That's not to say I don't get discouraged. I do. Somedays, I find myself feeling very let down (I'll explain a little more about why in a moment), but I repeatedly turn it over to God. I find myself praying at 3:00 a.m. and 3:00 p.m. and everytime in between.
I'm a numbers and stats person. I'm very Type A, and for quite some time I've followed all the referral stats coming out of Bulgaria (and although I know there are those that will tell me just not to look, I feel that this helps me to be more specific in my prayers). First, I regularly look at and piecemeal translate all of the stats off the Bulgarian Government's website. It's not the most efficient method, but it gets me the information I need. I also follow the blog of another adoptive mother who takes the time to translate in detail each meeting of the IAC (they're the ones that issue the referrals). Here is some of the info I've gathered:
* In the years 2013 and 2014, 10-15+ referrals (sometimes more) were issued at most meetings. These were a mixture of both traditional and waiting children of varying ages and special needs.
* At this point in 2014, there had been 15+ referrals for little girls in our age range (I know there were at least 15, but I'm thinking it's closer to 20). We are open to quite a few special needs, but our age range is young, which we are well aware slowed down our referral time. We have always been very aware of that. (No need to tell me)
* At this point in 2015, there have only been 6 or 7 referrals (one set of twins so I'm not sure how to count that) for little girls in our age range.
* At this point in 2015, there are only around 10-12 referrals issued per meeting, sometimes less.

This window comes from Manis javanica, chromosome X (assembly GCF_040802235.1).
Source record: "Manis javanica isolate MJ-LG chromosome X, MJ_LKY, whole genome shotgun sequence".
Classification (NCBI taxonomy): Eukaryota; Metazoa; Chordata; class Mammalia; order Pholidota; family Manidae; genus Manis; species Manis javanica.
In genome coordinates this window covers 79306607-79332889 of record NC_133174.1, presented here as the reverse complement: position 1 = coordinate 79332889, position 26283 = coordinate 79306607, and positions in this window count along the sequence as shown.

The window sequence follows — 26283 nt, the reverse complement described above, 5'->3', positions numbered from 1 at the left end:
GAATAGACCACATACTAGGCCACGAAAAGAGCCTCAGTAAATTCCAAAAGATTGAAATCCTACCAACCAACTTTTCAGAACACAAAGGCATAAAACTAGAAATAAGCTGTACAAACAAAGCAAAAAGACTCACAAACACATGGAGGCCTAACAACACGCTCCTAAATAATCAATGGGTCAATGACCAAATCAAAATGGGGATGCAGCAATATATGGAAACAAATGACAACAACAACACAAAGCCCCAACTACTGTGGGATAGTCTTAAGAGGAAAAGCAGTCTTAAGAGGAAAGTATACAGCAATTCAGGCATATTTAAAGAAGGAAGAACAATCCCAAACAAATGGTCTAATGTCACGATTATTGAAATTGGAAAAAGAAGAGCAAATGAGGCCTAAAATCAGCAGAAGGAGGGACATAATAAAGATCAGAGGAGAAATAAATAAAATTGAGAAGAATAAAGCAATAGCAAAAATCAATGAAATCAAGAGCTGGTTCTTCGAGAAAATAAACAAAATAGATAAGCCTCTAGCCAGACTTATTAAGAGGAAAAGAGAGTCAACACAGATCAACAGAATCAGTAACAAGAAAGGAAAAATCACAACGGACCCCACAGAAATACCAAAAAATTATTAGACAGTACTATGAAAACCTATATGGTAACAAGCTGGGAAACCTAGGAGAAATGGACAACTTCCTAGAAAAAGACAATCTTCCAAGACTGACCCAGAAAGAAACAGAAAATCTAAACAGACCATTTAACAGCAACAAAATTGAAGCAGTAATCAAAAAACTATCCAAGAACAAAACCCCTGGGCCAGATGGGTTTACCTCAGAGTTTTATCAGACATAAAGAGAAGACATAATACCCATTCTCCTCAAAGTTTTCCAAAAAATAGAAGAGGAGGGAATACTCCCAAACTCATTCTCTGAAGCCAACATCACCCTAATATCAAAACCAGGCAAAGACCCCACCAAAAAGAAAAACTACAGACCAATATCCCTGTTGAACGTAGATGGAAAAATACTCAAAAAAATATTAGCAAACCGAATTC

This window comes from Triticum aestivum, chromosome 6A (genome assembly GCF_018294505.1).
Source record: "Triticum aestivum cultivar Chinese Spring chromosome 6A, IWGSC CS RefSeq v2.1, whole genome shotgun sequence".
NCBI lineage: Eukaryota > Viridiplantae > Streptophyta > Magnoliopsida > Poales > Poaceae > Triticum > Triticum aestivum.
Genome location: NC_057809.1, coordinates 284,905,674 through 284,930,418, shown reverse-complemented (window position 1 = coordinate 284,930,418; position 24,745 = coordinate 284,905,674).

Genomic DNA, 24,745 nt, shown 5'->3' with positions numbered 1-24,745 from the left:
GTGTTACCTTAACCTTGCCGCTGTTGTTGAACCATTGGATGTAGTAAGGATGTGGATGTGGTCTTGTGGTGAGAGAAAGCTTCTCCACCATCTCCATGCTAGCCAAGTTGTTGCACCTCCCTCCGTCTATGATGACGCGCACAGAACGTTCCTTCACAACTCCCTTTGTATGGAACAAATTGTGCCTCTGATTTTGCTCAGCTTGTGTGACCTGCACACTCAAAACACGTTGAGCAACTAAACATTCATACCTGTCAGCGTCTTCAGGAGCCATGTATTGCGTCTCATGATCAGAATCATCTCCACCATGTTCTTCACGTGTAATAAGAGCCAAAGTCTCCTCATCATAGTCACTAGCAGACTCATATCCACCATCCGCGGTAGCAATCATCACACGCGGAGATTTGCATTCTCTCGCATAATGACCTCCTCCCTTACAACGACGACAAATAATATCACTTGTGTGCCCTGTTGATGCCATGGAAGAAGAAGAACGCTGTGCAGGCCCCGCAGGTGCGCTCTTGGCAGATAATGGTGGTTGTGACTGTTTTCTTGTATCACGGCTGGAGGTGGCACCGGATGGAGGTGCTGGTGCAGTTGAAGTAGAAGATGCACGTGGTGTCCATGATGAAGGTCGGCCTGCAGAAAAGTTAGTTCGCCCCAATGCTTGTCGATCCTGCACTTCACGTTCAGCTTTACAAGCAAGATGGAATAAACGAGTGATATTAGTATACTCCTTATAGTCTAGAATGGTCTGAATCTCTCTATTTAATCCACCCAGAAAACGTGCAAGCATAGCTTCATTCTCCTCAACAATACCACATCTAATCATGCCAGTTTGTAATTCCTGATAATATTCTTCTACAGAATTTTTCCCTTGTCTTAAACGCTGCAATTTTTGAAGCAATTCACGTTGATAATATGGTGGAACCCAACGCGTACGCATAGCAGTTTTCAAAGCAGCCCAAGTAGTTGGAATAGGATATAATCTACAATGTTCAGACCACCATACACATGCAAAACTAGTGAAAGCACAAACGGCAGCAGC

* There were very few referrals in the month of April.
(I also have other stats for boys and some for older children, but I don't know them off the top of my head, and I'd need to double check the accuracy)
So what does all this mean? These are the stats. These are the facts. I'm a very concrete person so when I look at these it's very easy for me to become discouraged and quite panicky.
This is what my eyes see . . .
But . . .
Over the past few months, God has been showing me that this is not just an earthly battle. This is a spiritual battle, and it must be fought on a spiritual front. My last post was entitled Far Be It From Me to Not Believe, Even When My Eyes Can't See, and in it I referenced the song "It is Well" by Kristene DiMarco. I have listened to this song multiple times in the past couple weeks and one of my favorite lines says:
Far be it from me to not believe
Even when my eyes can't see
And this mountain that's in front of me
Will be thrown into the midst of the sea
Y'all right now my physical eyes can't see, and it would be very easy to give in to that. To let the fear and discouragement and resentment creep in. But time and again, I go back to this line. Far be it from me . . .
So I pray. I pray in desperation. I pray in praise. I pray in thankfulness. I pray in tears. I pray.
And once again, I'm asking you to join me in prayer. I know that this is our journey to walk, but I also know that many of you have come alongside and walked it diligently and prayerfully with us. I'm asking you to pray for an increase in referrals. I'm asking for you to pray for there to be an urgency to match these children with families. I'm asking you to pray.
"I pray because I can't help myself. I pray because I'm helpless. I pray because the need flows out of me all the time - waking and sleeping. It doesn't change God - it changes me." C.S. Lewis